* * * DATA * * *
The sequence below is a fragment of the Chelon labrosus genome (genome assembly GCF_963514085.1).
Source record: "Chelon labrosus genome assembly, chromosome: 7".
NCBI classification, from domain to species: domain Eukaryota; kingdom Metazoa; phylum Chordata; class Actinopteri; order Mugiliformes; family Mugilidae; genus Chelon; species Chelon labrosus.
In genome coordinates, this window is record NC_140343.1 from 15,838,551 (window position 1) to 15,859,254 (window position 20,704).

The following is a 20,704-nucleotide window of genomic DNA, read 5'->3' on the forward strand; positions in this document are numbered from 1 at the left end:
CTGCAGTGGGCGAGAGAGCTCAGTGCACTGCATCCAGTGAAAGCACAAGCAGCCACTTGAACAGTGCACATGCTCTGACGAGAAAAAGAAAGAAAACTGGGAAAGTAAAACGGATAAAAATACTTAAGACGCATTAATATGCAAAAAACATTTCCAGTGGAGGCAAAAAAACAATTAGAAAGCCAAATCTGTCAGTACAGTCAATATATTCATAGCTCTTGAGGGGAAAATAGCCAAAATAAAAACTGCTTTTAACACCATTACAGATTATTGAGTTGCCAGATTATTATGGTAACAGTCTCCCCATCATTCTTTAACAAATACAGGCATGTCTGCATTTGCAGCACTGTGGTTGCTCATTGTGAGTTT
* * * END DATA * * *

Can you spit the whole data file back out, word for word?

The sequence below is a fragment of the Chelon labrosus genome (genome assembly GCF_963514085.1).
Source record: "Chelon labrosus genome assembly, chromosome: 7".
NCBI classification, from domain to species: domain Eukaryota; kingdom Metazoa; phylum Chordata; class Actinopteri; order Mugiliformes; family Mugilidae; genus Chelon; species Chelon labrosus.
In genome coordinates, this window is record NC_140343.1 from 15,838,551 (window position 1) to 15,859,254 (window position 20,704).

The following is a 20,704-nucleotide window of genomic DNA, read 5'->3' on the forward strand; positions in this document are numbered from 1 at the left end:
CTGCAGTGGGCGAGAGAGCTCAGTGCACTGCATCCAGTGAAAGCACAAGCAGCCACTTGAACAGTGCACATGCTCTGACGAGAAAAAGAAAGAAAACTGGGAAAGTAAAACGGATAAAAATACTTAAGACGCATTAATATGCAAAAAACATTTCCAGTGGAGGCAAAAAAACAATTAGAAAGCCAAATCTGTCAGTACAGTCAATATATTCATAGCTCTTGAGGGGAAAATAGCCAAAATAAAAACTGCTTTTAACACCATTACAGATTATTGAGTTGCCAGATTATTATGGTAACAGTCTCCCCATCATTCTTTAACAAATACAGGCATGTCTGCATTTGCAGCACTGTGGTTGCTCATTGTGAGTTT